Dental Care

It’s easy to take your teeth for granted — they are, after all, the strongest substance in the human body, thanks to their enamel covering. And, while you don’t need your pearly whites to outlast the Cenozoic Era, you do want them to stay strong and beautiful during your lifetime. Consider this: Your teeth are key to some of the most enjoyable things in life, like talking, smiling and enjoying great food.


The good news is, it takes little more than a healthy diet and good oral hygiene habits to safeguard your smile well into your golden years. Still, the lure of your pillow when you’re too tired to brush, or long-overdue appointments with your dentist, can take a toll on your teeth, not to mention the rest of your body. According to the CDC, more than 20 percent of Americans 65 or older have lost all of their teeth due to tooth decay or gum disease. Keeping your mouth in tip-top condition will not only help prevent bad breath and the need for dentures, it may also protect against heart disease.
Brushing twice a day, flossing daily and visiting your dentist twice a year are the most important things you can do to ward off disease-causing bacteria and inflammation. That’s why, even if you bristle at the thought of going to the dentist, it’s a good idea to grin and bear it anyway. Here’s a bonus: Smiling when you don’t feel like it can make you feel better. It doesn’t just bolster your spirits; it makes others feel good about you too. Now why wouldn’t you want to protect one of your most precious assets?
WOW Fact: It only takes about 20 minutes for bacteria to break food down into sugar and form an enamel-eroding acid. The worst culprits: simple sugars in the form of soda, candy and baked goods. To protect against decay, swish your mouth with water after eating so food particles don’t sit on your teeth all day.

Oral Care

Oral Health Care

Why is oral hygiene so important? Adults over 35 lose more teeth to gum diseases, (periodontal disease) than from cavities. Three out of four adults are affected at some time in their life. The best way to prevent cavities and periodontal disease is by good tooth brushing and flossing techniques, performed daily.

Periodontal disease and decay are both caused by bacterial plaque. Plaque is a colorless film, which sticks to your teeth at the gumline. Plaque constantly forms on your teeth. By thorough daily brushing and flossing you can remove these germs and help prevent periodontal disease.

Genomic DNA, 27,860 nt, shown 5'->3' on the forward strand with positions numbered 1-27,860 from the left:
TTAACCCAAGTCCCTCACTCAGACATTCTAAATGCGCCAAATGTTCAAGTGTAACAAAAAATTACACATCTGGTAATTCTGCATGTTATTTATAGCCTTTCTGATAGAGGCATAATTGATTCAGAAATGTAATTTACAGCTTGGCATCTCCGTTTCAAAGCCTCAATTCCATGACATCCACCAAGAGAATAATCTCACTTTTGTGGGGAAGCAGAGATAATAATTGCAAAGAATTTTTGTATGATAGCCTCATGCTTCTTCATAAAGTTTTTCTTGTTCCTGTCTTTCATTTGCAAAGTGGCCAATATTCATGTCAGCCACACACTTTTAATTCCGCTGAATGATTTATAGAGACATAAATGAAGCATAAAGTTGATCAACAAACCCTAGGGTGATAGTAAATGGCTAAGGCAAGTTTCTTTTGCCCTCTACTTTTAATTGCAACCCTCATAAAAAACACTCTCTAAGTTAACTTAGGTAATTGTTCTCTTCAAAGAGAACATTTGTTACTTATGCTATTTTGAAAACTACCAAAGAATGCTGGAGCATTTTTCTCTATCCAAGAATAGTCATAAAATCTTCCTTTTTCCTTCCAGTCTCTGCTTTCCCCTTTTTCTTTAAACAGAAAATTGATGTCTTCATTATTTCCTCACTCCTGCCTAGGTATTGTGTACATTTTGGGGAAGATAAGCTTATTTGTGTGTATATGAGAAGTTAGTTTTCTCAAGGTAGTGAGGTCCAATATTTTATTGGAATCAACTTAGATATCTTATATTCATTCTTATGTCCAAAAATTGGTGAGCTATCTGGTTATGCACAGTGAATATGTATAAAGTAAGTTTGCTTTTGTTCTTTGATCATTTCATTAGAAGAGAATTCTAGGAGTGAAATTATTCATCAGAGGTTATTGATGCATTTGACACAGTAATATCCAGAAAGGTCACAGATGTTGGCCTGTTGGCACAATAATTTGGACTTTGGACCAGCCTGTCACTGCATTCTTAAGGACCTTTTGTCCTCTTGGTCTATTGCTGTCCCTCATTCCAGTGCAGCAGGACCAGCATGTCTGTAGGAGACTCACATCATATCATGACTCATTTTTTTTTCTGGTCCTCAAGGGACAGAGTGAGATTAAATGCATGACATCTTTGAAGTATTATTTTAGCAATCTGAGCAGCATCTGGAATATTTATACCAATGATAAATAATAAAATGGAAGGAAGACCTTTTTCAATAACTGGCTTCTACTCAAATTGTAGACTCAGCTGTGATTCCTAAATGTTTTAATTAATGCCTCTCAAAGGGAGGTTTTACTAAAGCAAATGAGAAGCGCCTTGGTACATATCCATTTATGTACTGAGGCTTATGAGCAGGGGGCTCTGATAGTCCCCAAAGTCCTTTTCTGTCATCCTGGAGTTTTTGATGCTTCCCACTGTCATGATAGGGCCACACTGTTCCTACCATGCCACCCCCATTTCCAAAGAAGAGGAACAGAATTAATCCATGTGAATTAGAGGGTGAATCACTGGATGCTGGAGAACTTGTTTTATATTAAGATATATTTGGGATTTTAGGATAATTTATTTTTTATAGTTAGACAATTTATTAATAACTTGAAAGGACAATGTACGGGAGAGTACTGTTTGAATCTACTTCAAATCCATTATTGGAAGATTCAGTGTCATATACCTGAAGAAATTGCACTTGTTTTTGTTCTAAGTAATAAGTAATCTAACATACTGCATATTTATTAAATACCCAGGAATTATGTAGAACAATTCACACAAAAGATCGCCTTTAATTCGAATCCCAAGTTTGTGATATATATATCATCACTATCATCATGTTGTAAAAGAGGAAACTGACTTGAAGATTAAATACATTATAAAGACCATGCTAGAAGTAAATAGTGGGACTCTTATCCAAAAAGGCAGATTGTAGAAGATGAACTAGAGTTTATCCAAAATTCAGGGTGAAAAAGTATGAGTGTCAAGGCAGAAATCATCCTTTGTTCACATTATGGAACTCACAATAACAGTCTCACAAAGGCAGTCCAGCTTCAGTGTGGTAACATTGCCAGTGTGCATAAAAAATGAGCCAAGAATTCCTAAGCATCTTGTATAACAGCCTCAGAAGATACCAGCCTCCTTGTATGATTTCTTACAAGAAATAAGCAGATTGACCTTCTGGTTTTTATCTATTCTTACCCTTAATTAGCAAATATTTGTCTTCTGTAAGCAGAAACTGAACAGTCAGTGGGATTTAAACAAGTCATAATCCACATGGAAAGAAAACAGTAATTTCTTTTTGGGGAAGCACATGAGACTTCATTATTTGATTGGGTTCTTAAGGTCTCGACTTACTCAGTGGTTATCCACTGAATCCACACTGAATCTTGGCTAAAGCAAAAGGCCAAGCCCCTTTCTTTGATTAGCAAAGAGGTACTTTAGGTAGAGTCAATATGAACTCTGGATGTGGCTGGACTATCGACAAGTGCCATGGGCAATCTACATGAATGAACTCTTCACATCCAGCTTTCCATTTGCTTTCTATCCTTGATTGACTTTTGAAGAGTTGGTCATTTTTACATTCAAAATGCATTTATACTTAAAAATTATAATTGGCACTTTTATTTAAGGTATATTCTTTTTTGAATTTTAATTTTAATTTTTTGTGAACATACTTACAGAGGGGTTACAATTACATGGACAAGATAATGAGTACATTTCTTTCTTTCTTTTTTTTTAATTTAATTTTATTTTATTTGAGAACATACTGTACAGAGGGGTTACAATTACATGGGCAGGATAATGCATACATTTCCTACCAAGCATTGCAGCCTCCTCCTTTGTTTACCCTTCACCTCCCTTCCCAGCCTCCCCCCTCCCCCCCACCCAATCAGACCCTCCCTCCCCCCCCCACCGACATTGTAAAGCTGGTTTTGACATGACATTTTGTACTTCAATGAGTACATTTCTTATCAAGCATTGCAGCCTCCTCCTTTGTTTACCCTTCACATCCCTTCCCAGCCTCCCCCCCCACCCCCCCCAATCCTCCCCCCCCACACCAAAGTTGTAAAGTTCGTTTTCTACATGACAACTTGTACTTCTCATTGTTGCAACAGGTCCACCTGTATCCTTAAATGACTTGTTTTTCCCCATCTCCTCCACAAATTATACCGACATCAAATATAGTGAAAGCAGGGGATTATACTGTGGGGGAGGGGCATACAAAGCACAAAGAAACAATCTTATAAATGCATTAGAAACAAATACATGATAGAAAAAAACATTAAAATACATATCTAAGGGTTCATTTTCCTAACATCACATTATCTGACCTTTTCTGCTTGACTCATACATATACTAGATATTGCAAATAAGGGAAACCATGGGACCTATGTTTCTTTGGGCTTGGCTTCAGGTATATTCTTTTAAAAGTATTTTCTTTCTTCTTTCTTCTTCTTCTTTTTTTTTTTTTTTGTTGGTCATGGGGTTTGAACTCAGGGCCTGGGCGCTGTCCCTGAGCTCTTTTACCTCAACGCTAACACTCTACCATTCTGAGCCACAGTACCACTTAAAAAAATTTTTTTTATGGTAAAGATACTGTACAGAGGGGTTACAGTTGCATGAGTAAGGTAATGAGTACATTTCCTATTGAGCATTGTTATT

While brushing the outside surfaces of your teeth, position the brush at a 45-degree angle where your gums and teeth meet. Gently move the brush in a circular motion several times using small, gentle strokes. Use light pressure while putting the bristles between the teeth, but not so much pressure that you feel any discomfort.

When you are done cleaning the outside surfaces of all your teeth, follow the same directions while cleaning the inside of the back teeth.

To clean the inside surfaces of the upper and lower front teeth, hold the brush vertically. Make several gentle back-and-forth strokes over each tooth. Don’t forget to gently brush the surrounding gum tissue.

Next you will clean the biting surfaces of your teeth by using short, gentle strokes. Change the position of the brush as often as necessary to reach and clean all surfaces. Try to watch yourself in the mirror to make sure you clean each surface. After you are done, rinse vigorously to remove any plaque you might have loosened while brushing

If you have any pain while brushing or have any questions about how to brush properly, please be sure to call the office.

Periodontal disease usually appears between the teeth where your toothbrush cannot reach. Flossing is a very effective way to remove plaque from those surfaces. However, it is important to develop the proper technique. The following instructions will help you, but remember it takes time and practice.

Start with a piece of floss (waxed is easier) about 18″ long. Lightly wrap most of the floss around the middle finger of one hand. Wrap the rest of the floss around the middle finger of the other hand.

Health Care

Health Care

The U.S. health care system is one of the largest and most complex in the entire world. The total health care spending in the U.S. is over $2.5 trillion per year and over $20,000 a year for a family of four. This lesson will go over the major points and concepts involved with respect to our health care system.

The drugs that doctors use to treat you are many times so expensive because it may take over a decade and hundreds of millions of dollars to research, develop, approve, and market one single little drug found in the pill in a person’s hand – a pill that may be used to treat chronic, or long-term, problems like obesity that’s on the rise in the U.S. Such chronic conditions definitely raise the cost of health care for everyone.

Furthermore, the equipment and technologies used to diagnose and treat diseases are no less expensive to develop, buy, and train a doctor to use. An ever increasing aging population demanding access to good quality health care also strains the budgets of our system. And, of course, the desire for health insurance companies and health care providers to make money adds more to the equation here. All of these factors raise the costs associated with our health care system.